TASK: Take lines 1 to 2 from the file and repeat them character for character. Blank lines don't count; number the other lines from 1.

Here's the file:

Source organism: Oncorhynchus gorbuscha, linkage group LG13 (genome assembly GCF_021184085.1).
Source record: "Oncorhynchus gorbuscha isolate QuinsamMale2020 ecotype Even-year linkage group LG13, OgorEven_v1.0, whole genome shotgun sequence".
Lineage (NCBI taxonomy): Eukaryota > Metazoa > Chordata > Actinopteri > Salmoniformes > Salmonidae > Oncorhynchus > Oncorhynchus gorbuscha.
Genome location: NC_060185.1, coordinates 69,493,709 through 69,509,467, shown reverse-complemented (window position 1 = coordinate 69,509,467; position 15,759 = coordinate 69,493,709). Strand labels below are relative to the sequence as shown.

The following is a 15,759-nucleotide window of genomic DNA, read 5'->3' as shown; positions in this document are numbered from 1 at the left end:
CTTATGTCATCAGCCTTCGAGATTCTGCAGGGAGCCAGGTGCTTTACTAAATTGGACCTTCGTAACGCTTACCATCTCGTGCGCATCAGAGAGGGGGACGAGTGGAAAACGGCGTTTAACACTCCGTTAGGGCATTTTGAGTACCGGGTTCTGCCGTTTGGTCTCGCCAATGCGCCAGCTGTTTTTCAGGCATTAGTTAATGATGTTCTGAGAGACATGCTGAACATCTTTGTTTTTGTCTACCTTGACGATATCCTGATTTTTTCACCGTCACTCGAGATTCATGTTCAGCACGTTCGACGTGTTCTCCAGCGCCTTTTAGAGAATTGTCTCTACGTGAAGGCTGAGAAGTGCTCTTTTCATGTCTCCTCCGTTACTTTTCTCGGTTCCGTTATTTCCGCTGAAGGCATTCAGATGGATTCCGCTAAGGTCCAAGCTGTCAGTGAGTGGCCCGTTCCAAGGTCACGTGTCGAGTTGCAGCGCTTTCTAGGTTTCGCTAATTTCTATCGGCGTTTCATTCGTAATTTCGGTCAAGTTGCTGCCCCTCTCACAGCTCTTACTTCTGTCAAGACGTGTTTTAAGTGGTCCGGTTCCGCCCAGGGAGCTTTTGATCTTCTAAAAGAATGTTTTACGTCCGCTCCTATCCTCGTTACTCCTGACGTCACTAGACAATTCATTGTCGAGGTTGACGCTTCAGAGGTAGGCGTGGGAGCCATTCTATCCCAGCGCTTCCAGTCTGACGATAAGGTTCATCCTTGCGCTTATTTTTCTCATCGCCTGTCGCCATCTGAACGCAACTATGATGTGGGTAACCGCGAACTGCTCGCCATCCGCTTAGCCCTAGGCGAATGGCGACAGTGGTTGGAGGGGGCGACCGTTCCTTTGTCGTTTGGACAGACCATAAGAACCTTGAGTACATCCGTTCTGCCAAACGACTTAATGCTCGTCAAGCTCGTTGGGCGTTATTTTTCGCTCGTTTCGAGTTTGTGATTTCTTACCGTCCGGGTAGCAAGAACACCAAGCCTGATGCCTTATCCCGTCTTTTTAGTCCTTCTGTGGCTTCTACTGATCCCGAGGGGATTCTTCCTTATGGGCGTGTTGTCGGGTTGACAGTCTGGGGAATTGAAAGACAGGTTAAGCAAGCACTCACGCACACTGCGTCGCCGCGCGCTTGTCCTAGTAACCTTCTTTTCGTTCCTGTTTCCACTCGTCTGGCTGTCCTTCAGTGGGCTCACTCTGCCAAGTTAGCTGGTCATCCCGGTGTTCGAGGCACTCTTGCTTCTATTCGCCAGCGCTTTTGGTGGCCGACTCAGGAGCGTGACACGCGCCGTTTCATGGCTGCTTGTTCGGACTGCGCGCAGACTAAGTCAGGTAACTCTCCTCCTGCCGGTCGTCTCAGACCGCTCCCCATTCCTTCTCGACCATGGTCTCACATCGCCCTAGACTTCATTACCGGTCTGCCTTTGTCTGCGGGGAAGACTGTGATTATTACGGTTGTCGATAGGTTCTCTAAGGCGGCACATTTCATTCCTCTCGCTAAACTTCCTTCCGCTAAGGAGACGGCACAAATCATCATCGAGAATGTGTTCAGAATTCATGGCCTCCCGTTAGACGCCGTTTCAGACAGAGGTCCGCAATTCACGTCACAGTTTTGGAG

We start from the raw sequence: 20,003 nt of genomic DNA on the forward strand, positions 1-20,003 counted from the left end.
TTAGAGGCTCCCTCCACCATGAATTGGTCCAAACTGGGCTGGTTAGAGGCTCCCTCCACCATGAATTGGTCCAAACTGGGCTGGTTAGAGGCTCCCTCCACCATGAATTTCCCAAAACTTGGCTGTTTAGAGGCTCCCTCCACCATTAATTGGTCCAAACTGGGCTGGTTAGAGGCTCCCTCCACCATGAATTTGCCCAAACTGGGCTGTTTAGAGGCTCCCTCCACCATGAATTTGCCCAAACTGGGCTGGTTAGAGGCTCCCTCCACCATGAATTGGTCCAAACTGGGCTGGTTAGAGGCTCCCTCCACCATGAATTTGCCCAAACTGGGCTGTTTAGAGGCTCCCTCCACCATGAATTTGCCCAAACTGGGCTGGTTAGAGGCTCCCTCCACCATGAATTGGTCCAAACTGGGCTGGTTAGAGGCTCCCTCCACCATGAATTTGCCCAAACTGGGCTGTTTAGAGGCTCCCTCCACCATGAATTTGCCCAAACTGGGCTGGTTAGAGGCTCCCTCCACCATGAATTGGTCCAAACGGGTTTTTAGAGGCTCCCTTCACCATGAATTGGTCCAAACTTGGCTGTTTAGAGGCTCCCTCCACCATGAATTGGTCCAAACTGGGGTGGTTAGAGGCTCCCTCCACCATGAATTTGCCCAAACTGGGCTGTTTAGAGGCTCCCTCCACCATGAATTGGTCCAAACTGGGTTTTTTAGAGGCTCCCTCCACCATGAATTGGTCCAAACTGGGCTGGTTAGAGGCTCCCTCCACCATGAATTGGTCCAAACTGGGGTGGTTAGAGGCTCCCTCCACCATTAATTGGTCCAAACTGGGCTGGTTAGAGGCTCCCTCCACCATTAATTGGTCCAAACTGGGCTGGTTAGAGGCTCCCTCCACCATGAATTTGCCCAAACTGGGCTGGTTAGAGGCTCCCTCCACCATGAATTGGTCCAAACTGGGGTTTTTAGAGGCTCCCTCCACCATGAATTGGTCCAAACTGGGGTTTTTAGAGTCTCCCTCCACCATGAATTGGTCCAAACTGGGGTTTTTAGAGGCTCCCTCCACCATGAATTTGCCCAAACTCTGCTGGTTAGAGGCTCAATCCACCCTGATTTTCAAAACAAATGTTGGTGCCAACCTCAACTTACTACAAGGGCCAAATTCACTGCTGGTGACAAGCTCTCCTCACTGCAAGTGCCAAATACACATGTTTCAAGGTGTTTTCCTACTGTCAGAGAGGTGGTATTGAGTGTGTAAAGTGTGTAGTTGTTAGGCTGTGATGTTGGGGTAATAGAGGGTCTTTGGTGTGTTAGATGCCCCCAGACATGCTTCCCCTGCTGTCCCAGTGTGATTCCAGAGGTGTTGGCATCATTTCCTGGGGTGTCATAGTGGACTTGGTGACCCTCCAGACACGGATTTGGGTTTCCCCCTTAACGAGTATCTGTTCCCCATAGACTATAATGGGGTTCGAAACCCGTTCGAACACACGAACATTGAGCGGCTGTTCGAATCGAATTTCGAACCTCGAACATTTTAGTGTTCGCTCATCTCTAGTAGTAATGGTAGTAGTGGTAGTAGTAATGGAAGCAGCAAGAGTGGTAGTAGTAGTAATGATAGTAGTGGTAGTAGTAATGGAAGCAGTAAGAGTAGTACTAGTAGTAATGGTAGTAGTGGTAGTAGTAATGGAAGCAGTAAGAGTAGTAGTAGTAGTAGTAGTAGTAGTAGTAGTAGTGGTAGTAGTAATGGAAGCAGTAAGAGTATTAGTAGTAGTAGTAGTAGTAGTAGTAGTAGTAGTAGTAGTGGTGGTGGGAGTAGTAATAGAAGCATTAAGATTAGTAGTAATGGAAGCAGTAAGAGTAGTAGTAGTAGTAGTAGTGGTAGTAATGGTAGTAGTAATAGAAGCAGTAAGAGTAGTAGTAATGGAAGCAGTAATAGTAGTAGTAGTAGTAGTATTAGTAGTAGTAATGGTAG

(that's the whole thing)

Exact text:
Source organism: Oncorhynchus gorbuscha, linkage group LG13 (genome assembly GCF_021184085.1).
Source record: "Oncorhynchus gorbuscha isolate QuinsamMale2020 ecotype Even-year linkage group LG13, OgorEven_v1.0, whole genome shotgun sequence".